So let’s say your business has got a social media presence – Facebook page, Twitter account, LinkedIn profile, YouTube account… whatever works for your business.
You’ll want to build your followers or Likes, of course. If you’re prudent, you will avoid schemes that promise to get you lot of followers fast, because there is no point getting lots of followers if those followers are not interested in what you have to offer.
Instead, you’ll seek to build your followers by posting good quality material about topics of interest to the people you want to reach, and making it easy to share that content – and you will also look to follow the sort of people whom you want to follow you back.
Unless you or your company are already famous, just posting a bunch of links is unlikely to do the job. Social media isn’t a one-way, broadcast-only process.* The cliché is true: social media is all about the conversation.
Conversations can be scary
The problem is, many organisations – notably many Government departments and agencies – are petrified by the thought of entering into a conversation with people on social media – and, although I think that is ultimately a self-defeating attitude, I can also see where they are coming from:
- A corporate communications department can have complete control over a broadcast-only channel. As soon as a conversation starts up between the agency and its users, that control is no longer total
- People can and probably will criticize the agency in such a conversation
- Other people will be able to see those criticisms and may add their own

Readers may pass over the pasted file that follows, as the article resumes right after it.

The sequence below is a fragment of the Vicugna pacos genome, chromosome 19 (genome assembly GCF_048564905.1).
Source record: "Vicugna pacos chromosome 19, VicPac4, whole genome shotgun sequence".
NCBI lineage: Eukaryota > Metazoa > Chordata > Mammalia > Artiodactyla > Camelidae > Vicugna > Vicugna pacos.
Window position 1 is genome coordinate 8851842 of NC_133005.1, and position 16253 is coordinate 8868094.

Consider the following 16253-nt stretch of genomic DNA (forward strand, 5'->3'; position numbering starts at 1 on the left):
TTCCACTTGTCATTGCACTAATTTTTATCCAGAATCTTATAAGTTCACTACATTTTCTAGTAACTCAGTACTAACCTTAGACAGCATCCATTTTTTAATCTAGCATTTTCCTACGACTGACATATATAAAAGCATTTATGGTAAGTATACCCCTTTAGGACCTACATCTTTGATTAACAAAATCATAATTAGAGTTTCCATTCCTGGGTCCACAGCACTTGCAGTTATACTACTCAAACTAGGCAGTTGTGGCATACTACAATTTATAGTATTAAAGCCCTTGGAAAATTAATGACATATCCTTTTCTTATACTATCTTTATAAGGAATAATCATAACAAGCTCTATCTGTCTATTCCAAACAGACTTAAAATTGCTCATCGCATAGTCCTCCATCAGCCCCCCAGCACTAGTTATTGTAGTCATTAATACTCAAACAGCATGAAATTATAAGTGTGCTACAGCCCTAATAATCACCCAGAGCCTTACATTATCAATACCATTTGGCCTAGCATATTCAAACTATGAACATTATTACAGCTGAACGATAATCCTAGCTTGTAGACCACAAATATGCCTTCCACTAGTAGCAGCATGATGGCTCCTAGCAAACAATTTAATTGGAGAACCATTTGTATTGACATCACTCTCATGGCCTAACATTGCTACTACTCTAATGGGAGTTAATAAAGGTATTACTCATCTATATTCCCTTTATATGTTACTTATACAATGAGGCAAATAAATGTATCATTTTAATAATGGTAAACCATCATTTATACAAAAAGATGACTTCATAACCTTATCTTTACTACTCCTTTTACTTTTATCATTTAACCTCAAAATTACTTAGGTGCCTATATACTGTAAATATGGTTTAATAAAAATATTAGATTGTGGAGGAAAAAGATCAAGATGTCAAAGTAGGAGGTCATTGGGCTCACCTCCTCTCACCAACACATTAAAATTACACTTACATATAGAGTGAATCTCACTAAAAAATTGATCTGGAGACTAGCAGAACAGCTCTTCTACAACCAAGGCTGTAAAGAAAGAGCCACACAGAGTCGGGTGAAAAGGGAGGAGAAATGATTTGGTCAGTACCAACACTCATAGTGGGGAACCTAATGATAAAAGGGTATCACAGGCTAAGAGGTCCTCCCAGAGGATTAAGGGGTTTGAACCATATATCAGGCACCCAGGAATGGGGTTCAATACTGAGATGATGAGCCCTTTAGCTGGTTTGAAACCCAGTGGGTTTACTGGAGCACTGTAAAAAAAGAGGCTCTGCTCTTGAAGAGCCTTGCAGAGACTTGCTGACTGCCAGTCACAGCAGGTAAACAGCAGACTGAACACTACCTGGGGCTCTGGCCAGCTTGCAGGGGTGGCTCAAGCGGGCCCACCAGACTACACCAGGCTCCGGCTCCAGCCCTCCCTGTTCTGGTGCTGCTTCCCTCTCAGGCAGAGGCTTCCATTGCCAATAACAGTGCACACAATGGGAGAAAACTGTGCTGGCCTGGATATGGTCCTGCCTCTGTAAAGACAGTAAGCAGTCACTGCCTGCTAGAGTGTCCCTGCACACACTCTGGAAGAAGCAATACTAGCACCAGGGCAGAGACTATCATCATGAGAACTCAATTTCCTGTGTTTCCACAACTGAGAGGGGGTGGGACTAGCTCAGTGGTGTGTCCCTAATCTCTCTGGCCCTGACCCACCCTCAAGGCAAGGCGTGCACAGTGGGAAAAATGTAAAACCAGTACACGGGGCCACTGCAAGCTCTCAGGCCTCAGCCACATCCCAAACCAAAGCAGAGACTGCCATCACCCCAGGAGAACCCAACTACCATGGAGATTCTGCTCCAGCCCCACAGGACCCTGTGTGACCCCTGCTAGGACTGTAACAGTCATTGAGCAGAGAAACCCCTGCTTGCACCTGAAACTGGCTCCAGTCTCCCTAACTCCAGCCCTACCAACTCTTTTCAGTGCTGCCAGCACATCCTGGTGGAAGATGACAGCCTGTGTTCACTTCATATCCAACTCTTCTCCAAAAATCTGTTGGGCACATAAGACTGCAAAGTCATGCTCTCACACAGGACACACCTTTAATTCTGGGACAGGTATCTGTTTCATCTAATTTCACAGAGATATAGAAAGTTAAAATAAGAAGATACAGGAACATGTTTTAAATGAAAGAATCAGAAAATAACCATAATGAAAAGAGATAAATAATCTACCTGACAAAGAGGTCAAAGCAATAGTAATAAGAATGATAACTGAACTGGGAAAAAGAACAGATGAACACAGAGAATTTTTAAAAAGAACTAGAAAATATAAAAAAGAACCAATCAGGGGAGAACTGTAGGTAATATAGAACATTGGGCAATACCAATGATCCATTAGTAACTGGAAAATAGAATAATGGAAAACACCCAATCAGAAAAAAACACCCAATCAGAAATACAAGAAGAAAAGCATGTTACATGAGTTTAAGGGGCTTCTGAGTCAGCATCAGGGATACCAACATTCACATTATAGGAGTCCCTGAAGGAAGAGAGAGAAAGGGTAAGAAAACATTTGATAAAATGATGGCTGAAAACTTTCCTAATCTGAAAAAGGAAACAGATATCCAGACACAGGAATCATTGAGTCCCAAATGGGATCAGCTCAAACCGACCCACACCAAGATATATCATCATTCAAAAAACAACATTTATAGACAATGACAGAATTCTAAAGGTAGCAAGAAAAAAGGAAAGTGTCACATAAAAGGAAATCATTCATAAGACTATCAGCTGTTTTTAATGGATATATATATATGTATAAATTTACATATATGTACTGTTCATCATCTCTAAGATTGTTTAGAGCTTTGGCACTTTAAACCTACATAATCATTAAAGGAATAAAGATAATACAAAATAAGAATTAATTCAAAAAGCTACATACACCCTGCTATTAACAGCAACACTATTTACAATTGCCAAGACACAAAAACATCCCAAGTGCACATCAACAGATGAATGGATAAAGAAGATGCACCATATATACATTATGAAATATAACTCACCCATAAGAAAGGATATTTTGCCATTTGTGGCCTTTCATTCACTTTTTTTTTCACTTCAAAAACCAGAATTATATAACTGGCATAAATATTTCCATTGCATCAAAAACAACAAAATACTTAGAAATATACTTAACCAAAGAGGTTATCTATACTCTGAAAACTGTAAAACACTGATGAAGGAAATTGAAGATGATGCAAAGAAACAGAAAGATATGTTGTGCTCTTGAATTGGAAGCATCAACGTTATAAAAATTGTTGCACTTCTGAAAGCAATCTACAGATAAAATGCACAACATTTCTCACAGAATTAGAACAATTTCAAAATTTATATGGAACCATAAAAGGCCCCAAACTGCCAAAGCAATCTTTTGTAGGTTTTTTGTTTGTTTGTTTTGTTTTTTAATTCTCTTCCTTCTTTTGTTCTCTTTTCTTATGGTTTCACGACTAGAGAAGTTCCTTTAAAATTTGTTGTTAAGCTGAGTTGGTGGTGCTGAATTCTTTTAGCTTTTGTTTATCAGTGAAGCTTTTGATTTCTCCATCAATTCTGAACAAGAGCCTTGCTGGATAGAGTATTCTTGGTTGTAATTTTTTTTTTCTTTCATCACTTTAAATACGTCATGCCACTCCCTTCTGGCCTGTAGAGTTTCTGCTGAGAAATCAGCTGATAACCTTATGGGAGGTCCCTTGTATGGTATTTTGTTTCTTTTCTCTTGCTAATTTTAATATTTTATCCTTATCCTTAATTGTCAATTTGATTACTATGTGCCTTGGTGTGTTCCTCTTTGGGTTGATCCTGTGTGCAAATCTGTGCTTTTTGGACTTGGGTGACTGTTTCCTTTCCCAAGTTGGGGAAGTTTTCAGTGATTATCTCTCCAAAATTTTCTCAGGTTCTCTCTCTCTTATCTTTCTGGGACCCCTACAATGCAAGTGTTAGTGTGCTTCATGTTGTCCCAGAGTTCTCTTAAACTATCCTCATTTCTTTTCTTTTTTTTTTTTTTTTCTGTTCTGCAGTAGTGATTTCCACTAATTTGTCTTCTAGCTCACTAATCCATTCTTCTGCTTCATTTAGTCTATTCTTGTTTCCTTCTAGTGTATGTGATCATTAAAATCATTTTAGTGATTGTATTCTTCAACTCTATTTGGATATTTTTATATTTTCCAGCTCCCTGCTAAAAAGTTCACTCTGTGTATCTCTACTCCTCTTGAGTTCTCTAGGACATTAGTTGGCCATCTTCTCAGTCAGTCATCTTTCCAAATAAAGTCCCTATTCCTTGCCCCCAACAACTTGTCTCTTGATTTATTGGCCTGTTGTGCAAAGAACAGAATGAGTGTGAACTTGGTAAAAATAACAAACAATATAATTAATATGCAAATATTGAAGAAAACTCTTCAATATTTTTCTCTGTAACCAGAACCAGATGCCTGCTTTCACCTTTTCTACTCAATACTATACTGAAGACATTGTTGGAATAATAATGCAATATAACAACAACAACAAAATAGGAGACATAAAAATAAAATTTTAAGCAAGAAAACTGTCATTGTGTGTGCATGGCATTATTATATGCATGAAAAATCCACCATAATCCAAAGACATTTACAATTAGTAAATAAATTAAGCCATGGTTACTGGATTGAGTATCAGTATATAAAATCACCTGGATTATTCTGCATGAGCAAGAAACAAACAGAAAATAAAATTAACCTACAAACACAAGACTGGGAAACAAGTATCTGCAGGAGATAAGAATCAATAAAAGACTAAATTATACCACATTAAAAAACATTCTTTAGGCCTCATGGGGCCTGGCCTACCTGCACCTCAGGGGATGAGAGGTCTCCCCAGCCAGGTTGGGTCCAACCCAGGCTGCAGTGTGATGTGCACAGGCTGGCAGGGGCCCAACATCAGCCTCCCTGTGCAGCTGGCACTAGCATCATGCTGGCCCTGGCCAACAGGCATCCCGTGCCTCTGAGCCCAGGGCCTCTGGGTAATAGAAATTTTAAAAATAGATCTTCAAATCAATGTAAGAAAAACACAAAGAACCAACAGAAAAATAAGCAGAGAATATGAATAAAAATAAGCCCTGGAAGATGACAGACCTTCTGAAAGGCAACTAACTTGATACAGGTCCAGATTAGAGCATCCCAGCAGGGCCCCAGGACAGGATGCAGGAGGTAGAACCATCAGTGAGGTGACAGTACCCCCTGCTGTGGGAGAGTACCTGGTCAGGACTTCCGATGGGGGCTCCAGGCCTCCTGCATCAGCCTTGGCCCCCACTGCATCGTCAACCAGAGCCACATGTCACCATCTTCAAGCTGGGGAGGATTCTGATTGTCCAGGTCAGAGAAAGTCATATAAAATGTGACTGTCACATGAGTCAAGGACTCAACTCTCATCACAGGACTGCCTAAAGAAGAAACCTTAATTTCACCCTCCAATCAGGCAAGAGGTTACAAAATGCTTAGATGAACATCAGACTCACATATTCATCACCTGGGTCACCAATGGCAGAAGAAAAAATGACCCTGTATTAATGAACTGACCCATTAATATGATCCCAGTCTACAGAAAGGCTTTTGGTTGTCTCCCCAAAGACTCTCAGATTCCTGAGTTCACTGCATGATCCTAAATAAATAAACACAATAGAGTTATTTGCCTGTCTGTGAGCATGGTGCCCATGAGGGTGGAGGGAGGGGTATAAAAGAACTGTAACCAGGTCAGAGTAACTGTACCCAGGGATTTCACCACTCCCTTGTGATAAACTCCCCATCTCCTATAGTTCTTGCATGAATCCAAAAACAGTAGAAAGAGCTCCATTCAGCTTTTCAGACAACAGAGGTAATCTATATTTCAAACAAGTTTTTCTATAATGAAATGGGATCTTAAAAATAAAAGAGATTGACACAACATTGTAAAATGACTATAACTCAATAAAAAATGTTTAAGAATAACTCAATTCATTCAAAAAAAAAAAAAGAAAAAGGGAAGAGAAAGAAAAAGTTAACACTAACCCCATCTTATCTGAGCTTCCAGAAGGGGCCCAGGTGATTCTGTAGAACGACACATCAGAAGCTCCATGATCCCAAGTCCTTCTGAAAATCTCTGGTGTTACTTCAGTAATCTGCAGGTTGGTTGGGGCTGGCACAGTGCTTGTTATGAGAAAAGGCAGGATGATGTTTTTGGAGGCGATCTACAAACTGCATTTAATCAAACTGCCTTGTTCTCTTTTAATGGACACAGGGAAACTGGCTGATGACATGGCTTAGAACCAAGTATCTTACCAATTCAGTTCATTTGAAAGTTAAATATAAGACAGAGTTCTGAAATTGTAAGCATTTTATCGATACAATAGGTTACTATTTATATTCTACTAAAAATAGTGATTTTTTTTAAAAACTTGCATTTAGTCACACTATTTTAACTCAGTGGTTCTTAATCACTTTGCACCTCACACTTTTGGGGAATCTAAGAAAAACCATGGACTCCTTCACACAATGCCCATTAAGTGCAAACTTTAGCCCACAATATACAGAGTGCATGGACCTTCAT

- Whoever is carrying on the conversation on behalf of the agency may tweet something they shouldn’t: rude or angry responses, incorrect statements of Government policy, etc.
Those look like pretty convincing reasons for staying out of the conversation. But, as we’ve already seen, people will talk about you whether or not you talk with them, and there are risks in sending an email, too.
If the people who tweet for your business or agency maintain a calm, positive tone, if they give considered responses to legitimate criticisms – whether that’s a “we’ll make sure that’s fixed” or “sorry, we can’t change that, and here’s why”, and if they adhere to the online engagement/social media policies you have wisely created, then other users will see that your social media account is worthwhile, and they will step in to defend you from criticism.
But those are mostly negative reasons for getting involved in social media conversations, and in this situation, the positives are more important. Engage with your users, listen respectfully without feeling the need to agree with everything they say, and treat them well, and you will build their loyalty.
If you are a business, offer them social-media-only specials, the chance to review products, and other chances to benefit from their online engagement with you. That helps you retain existing customers and attract new ones.
*There are exceptions, of course. If you run a Twitter account for Civil Defence emergency warnings, I don’t want you to chat with me on Twitter using that account. I just want you to warn me as soon as I need to be warned.
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